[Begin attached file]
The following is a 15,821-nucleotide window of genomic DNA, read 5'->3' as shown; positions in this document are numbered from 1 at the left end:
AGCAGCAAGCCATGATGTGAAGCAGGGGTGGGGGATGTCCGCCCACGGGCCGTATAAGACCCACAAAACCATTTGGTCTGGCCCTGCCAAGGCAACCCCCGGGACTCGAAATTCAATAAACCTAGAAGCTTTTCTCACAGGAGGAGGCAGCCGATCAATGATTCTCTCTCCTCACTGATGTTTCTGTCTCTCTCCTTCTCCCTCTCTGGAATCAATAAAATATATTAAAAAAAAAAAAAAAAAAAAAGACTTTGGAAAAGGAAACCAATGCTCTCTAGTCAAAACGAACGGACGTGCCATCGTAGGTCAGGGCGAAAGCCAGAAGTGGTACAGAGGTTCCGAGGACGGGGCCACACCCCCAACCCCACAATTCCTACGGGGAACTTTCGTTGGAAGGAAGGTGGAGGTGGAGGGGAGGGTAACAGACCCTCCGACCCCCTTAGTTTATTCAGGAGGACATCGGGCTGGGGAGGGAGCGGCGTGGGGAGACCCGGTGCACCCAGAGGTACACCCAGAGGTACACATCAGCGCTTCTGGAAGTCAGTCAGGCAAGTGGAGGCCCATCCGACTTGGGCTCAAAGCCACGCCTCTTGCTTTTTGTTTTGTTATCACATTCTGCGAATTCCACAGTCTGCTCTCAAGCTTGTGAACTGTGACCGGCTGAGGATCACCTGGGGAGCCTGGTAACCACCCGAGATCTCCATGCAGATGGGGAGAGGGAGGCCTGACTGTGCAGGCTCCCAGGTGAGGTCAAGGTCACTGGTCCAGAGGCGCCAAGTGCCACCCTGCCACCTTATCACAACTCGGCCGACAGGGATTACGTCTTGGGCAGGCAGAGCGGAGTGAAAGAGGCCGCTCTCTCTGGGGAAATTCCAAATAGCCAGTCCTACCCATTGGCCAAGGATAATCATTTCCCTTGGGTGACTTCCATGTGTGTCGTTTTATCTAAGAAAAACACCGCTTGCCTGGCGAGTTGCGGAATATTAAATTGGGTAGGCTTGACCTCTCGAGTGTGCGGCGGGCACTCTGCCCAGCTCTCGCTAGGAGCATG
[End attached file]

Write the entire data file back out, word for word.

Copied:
The following is a 15,821-nucleotide window of genomic DNA, read 5'->3' as shown; positions in this document are numbered from 1 at the left end:
AGCAGCAAGCCATGATGTGAAGCAGGGGTGGGGGATGTCCGCCCACGGGCCGTATAAGACCCACAAAACCATTTGGTCTGGCCCTGCCAAGGCAACCCCCGGGACTCGAAATTCAATAAACCTAGAAGCTTTTCTCACAGGAGGAGGCAGCCGATCAATGATTCTCTCTCCTCACTGATGTTTCTGTCTCTCTCCTTCTCCCTCTCTGGAATCAATAAAATATATTAAAAAAAAAAAAAAAAAAAAAGACTTTGGAAAAGGAAACCAATGCTCTCTAGTCAAAACGAACGGACGTGCCATCGTAGGTCAGGGCGAAAGCCAGAAGTGGTACAGAGGTTCCGAGGACGGGGCCACACCCCCAACCCCACAATTCCTACGGGGAACTTTCGTTGGAAGGAAGGTGGAGGTGGAGGGGAGGGTAACAGACCCTCCGACCCCCTTAGTTTATTCAGGAGGACATCGGGCTGGGGAGGGAGCGGCGTGGGGAGACCCGGTGCACCCAGAGGTACACCCAGAGGTACACATCAGCGCTTCTGGAAGTCAGTCAGGCAAGTGGAGGCCCATCCGACTTGGGCTCAAAGCCACGCCTCTTGCTTTTTGTTTTGTTATCACATTCTGCGAATTCCACAGTCTGCTCTCAAGCTTGTGAACTGTGACCGGCTGAGGATCACCTGGGGAGCCTGGTAACCACCCGAGATCTCCATGCAGATGGGGAGAGGGAGGCCTGACTGTGCAGGCTCCCAGGTGAGGTCAAGGTCACTGGTCCAGAGGCGCCAAGTGCCACCCTGCCACCTTATCACAACTCGGCCGACAGGGATTACGTCTTGGGCAGGCAGAGCGGAGTGAAAGAGGCCGCTCTCTCTGGGGAAATTCCAAATAGCCAGTCCTACCCATTGGCCAAGGATAATCATTTCCCTTGGGTGACTTCCATGTGTGTCGTTTTATCTAAGAAAAACACCGCTTGCCTGGCGAGTTGCGGAATATTAAATTGGGTAGGCTTGACCTCTCGAGTGTGCGGCGGGCACTCTGCCCAGCTCTCGCTAGGAGCATG